Divorce has an emotional impact.

Deciding to file for divorce is challenging and can have an emotional toll if you are not fully invested in the idea of legal separation. However, if you see the clues in a relationship that may hint at a divorce, things like lack of empathy, loss of trust and respect, or intimacy with your spouse, then separation might be the best option for your mental health and well-being. Some more signs that might point out getting might be in your best interest could be issues with money, active reluctance to family-oriented activities, excessive personal privacy, and change in personal habits. However, the divorce process is not a laughing matter and should be taken seriously. Failing to plan for a divorce and not having the will to go through the emotional rollercoaster of organizing joint custody agreements, alimony, and community property could be very costly and make the divorce process very strenuous. 

What time should I get a divorce?

Deciding what time to get a divorce is entirely up to you; all divorce is personal decision. If you choose to have a divorce, we can help, but it’s entirely up to you. You should talk with a counselor and your spouse about your relationship goals and status; it might be time to have a divorce if you two aren’t seeing eye to eye on your relationship and future. 

How will divorce affect my financial status?

Divorce will affect the financial status of some more than others. The time spent in a marriage is a massive variable that can determine what type of divorce you may have. You may opt for an uncontested divorce if you and your spouse have been together for a short amount of time. You could also choose to have a contested divorce because you and your spouse have been together longer, and you need to split up the community property. Furthermore, if you have children, you’ll need to address child support, custody agreements, and alimony issues. Thankfully, most cases have silver linings. Divorce is a case-by-case matter, no divorce is the same as another, and more often than not, people can lessen or avoid some critical issues in divorce. A prime example of a case-by-case ruling would be alimony; if you divide up your community property like dept, real-estate, bank accounts, and property, as evenly as possible, then there's a chance to avoid unnecessary alimony payments toward your ex-spouse. Your financial status doesn’t need to be hit any harder than it should during a divorce.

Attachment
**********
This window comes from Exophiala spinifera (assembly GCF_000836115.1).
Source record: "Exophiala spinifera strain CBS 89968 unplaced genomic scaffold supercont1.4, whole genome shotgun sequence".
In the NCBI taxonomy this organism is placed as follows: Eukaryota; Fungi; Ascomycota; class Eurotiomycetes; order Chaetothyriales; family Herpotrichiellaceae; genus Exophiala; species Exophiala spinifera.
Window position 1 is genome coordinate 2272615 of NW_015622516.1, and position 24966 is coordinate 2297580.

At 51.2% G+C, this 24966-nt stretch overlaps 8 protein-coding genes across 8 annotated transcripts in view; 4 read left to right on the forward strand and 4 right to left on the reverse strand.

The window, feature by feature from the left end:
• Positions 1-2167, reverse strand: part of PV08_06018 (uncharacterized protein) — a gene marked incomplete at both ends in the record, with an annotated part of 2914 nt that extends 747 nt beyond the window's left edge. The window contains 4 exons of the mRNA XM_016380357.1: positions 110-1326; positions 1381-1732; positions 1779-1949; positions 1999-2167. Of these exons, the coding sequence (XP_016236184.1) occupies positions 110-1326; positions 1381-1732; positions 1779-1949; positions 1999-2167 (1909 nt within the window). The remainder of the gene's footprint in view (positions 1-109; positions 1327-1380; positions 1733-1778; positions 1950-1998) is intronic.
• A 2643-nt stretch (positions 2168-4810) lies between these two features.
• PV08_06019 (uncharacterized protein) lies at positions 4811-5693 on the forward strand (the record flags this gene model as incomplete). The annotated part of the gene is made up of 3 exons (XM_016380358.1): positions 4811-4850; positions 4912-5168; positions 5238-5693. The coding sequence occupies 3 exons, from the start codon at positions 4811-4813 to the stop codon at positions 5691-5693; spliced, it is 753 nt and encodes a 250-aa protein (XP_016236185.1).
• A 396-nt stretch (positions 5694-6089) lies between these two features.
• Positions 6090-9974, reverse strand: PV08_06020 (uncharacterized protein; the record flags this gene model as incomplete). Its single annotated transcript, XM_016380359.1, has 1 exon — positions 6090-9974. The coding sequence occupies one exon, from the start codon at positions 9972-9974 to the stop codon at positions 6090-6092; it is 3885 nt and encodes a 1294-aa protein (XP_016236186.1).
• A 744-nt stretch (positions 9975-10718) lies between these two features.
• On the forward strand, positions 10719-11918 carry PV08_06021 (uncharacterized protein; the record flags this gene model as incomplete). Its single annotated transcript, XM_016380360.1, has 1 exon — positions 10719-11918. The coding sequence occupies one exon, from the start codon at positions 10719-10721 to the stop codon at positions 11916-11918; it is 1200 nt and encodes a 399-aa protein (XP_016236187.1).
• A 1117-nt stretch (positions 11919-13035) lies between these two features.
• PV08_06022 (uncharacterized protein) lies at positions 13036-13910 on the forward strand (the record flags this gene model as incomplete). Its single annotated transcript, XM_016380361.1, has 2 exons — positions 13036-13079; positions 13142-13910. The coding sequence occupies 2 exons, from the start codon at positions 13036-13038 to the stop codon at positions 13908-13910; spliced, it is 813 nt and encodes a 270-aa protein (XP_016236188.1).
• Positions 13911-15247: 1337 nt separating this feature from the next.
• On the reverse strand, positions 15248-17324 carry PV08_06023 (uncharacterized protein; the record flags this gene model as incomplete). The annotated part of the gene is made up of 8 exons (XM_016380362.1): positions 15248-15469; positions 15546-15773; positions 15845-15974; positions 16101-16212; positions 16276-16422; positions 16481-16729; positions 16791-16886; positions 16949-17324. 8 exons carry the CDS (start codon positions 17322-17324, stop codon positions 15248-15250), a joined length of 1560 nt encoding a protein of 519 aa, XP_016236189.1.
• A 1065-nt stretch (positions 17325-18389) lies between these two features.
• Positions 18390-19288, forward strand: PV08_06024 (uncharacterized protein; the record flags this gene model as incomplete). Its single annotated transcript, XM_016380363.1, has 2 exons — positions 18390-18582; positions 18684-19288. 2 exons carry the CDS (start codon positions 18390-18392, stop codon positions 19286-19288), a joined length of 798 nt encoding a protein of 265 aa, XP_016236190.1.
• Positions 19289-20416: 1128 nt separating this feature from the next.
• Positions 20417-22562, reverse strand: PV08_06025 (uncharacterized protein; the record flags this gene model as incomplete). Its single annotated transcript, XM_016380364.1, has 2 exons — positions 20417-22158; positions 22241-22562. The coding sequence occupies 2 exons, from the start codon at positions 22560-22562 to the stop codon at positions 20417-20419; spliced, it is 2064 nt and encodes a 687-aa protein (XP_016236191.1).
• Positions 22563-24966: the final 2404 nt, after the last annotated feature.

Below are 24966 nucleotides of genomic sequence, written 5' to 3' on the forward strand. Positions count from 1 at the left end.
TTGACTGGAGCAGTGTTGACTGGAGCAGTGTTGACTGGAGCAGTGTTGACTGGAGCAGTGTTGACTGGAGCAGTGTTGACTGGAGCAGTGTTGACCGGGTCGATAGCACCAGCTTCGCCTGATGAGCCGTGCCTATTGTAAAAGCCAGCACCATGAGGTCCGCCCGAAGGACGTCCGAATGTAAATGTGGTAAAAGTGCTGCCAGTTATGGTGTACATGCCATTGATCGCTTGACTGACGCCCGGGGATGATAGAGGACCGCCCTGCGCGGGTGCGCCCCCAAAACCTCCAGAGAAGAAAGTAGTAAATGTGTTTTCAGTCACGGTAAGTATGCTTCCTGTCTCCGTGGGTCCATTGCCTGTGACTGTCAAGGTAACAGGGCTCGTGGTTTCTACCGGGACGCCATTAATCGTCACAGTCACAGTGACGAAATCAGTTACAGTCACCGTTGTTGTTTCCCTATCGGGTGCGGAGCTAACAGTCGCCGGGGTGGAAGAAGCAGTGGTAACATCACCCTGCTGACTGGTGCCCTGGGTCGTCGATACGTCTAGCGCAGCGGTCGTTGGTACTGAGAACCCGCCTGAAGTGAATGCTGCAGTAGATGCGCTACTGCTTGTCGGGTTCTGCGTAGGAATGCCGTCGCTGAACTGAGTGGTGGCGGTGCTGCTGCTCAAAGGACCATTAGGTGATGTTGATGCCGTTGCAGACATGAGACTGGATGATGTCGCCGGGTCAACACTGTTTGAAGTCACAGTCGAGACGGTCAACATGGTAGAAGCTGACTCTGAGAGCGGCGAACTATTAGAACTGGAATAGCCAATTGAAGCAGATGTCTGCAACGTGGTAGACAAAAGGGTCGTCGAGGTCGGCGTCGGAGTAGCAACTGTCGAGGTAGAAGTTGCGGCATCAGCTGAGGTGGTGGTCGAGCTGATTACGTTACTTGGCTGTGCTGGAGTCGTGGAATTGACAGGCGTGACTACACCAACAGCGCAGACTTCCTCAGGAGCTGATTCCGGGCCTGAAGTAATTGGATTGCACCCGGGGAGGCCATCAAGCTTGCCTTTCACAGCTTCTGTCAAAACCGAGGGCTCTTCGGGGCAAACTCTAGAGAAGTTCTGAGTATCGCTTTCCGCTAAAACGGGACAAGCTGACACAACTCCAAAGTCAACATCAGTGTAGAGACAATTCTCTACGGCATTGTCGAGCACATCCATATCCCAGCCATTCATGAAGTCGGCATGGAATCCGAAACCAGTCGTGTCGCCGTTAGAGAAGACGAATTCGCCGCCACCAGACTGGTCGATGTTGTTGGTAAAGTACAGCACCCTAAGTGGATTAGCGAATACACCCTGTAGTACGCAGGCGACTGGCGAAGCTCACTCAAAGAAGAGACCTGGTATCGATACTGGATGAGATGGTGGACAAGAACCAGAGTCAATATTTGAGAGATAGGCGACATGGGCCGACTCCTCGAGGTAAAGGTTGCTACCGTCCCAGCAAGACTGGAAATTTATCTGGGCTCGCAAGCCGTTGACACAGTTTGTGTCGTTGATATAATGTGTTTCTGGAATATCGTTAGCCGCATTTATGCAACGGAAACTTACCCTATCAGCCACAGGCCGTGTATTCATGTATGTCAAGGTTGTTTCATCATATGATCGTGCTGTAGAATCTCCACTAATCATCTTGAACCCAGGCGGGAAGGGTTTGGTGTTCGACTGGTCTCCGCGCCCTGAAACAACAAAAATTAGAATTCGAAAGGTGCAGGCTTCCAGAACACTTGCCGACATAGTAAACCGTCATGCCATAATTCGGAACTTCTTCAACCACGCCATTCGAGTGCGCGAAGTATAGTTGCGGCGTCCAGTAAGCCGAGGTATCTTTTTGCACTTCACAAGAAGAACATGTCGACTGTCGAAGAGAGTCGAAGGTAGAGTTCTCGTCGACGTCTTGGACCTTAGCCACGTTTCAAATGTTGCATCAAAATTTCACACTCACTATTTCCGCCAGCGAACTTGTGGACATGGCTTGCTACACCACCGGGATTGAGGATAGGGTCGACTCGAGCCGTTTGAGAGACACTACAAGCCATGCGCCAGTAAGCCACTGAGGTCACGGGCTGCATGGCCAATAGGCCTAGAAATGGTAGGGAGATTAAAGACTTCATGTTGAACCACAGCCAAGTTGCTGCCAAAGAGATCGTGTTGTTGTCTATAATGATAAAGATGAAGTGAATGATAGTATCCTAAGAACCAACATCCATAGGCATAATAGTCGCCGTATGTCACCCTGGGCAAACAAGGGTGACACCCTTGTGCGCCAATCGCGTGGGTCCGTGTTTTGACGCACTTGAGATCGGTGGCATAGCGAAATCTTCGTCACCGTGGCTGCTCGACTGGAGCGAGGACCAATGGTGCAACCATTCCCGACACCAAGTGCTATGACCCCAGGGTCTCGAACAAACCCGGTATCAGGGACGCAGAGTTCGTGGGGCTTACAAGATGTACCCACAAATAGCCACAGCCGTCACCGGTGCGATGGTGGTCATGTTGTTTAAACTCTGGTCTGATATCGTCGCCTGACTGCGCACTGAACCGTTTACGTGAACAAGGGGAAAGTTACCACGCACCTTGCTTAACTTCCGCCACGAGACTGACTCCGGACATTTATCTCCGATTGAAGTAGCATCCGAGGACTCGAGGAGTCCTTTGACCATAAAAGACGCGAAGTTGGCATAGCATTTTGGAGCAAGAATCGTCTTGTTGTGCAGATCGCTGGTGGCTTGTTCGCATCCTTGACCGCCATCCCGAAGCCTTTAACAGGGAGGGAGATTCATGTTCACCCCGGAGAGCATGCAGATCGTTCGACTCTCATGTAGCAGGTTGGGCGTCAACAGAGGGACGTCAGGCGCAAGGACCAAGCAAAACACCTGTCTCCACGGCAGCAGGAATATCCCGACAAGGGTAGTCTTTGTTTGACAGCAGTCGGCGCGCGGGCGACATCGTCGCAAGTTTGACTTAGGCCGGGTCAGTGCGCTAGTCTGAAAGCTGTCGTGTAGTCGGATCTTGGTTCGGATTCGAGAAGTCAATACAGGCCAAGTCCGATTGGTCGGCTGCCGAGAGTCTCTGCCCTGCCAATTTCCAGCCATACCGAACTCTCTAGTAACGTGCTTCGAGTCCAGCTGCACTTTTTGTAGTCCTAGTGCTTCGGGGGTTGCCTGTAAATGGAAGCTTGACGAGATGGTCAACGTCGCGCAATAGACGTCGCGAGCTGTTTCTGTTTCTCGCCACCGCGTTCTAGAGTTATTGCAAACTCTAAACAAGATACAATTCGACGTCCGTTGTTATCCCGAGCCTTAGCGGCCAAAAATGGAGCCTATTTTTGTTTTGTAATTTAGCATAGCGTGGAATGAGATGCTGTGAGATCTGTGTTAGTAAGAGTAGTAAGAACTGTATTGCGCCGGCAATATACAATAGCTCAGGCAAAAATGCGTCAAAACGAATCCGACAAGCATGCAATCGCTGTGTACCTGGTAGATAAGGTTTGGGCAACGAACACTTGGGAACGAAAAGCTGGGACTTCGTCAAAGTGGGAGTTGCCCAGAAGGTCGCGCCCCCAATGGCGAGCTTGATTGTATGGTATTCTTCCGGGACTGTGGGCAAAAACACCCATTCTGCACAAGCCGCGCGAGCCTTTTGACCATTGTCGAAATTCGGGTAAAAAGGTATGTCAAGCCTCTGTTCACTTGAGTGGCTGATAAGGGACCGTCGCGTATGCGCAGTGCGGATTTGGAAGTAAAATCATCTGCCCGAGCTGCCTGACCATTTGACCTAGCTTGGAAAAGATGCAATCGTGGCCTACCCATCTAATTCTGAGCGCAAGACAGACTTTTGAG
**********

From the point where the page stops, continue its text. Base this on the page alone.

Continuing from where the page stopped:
Do I Need A Lawyer For My Divorce?

Divorce may or may not require a lawyer; if couples have minimal assets and have been together for a short time, there’s potentially an option not to hire a lawyer. However, most couples have separate and joint support, and children are often present. In these situations, it’s in your own best interest to know your rights and what options you have. If you want a divorce done right the first time around and are considering one, then our expert New Mexico lawyers have you and your child’s best interest in mind. Contact Genus Law through our online chat or contact us at (505)-317-4455 to set up your consultation with one of our experienced Albuquerque Divorce Attorneys. We can discuss your case, concerns, and options to ensure you get the best possible outcome. 

Anthony Spratley
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Experienced Divorce, Child Custody, and Guardianship Lawyer Serving Albuquerque and Beyond